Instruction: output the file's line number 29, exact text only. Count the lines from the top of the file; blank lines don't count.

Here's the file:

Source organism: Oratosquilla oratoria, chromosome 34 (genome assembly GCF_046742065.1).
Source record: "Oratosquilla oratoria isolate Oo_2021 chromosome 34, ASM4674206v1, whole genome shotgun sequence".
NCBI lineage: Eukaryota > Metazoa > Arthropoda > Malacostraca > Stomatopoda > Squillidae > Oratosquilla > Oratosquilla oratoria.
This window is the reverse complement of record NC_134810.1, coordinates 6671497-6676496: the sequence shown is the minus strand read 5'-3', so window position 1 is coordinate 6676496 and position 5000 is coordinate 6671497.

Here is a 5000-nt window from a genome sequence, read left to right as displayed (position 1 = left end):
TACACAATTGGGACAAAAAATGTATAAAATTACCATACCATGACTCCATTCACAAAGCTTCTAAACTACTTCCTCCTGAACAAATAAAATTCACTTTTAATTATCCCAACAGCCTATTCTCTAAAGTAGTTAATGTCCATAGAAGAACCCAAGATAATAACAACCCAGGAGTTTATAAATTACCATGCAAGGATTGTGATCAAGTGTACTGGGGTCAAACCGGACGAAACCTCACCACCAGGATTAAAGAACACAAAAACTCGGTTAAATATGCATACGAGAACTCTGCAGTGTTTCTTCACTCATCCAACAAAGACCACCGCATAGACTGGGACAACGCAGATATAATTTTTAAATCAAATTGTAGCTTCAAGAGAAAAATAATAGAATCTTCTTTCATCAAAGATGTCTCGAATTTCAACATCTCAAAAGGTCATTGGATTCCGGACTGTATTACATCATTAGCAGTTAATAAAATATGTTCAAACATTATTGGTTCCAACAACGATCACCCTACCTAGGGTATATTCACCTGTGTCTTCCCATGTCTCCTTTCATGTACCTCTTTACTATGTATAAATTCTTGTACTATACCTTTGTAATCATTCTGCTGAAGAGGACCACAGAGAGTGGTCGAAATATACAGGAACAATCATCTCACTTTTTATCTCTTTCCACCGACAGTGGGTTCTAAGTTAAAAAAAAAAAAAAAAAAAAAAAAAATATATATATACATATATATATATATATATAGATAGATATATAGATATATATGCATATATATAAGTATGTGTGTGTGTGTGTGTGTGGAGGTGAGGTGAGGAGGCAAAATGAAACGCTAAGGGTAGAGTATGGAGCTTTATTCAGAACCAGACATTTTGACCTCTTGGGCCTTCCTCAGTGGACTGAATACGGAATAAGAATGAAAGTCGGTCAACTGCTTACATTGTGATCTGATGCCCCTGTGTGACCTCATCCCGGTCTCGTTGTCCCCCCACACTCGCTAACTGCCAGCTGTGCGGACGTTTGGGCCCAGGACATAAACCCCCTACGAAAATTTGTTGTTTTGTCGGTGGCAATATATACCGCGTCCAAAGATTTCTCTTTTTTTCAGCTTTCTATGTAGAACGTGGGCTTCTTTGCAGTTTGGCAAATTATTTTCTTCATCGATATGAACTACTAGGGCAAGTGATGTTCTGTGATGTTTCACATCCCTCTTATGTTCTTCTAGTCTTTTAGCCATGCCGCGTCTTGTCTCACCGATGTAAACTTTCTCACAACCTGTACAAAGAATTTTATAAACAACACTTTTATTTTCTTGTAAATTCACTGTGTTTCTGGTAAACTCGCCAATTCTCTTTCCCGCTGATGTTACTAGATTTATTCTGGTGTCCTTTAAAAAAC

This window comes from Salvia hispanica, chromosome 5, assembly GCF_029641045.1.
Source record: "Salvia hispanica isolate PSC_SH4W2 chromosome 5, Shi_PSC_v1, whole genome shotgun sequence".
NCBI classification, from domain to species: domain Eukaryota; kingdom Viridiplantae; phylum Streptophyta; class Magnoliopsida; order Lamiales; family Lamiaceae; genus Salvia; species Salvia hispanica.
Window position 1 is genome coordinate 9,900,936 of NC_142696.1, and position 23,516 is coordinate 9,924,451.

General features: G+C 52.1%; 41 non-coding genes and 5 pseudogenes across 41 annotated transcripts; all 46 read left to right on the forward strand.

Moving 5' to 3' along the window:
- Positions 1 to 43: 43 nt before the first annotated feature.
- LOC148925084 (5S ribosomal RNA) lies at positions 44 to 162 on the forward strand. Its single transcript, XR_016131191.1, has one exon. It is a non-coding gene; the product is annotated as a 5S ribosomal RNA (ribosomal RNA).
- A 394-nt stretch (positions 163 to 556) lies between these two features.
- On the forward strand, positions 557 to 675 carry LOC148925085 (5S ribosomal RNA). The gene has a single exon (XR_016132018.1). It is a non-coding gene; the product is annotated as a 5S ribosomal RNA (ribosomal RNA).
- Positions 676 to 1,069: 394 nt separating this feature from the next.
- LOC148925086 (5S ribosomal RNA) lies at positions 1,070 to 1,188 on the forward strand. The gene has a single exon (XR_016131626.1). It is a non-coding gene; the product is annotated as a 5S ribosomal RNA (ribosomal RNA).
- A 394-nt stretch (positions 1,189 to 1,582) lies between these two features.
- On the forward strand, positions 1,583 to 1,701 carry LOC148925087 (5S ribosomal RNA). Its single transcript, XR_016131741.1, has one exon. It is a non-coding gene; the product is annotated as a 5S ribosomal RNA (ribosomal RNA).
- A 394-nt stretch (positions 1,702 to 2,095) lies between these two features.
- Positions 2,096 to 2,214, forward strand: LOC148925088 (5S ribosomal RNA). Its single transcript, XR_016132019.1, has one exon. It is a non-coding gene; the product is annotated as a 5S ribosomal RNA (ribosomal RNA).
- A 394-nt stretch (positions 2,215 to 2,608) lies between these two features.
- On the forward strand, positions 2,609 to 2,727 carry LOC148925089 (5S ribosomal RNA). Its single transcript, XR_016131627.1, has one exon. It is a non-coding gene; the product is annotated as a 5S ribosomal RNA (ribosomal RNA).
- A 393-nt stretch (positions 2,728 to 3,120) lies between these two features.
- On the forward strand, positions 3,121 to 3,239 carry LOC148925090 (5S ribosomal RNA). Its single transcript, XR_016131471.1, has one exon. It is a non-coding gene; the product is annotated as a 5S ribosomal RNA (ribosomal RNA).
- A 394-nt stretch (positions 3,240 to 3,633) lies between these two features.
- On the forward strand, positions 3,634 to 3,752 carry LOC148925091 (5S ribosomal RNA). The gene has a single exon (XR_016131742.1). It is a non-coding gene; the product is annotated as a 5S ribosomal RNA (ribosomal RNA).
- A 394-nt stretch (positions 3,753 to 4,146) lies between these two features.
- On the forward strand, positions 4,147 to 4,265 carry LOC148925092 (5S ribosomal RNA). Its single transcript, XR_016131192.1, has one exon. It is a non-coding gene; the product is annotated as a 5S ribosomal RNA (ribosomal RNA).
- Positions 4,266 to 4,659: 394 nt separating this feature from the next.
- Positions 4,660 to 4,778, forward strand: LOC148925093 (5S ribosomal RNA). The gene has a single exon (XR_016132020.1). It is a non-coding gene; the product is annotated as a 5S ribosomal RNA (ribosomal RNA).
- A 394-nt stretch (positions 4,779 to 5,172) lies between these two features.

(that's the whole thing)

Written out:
- A 394-nt stretch (positions 3,753 to 4,146) lies between these two features.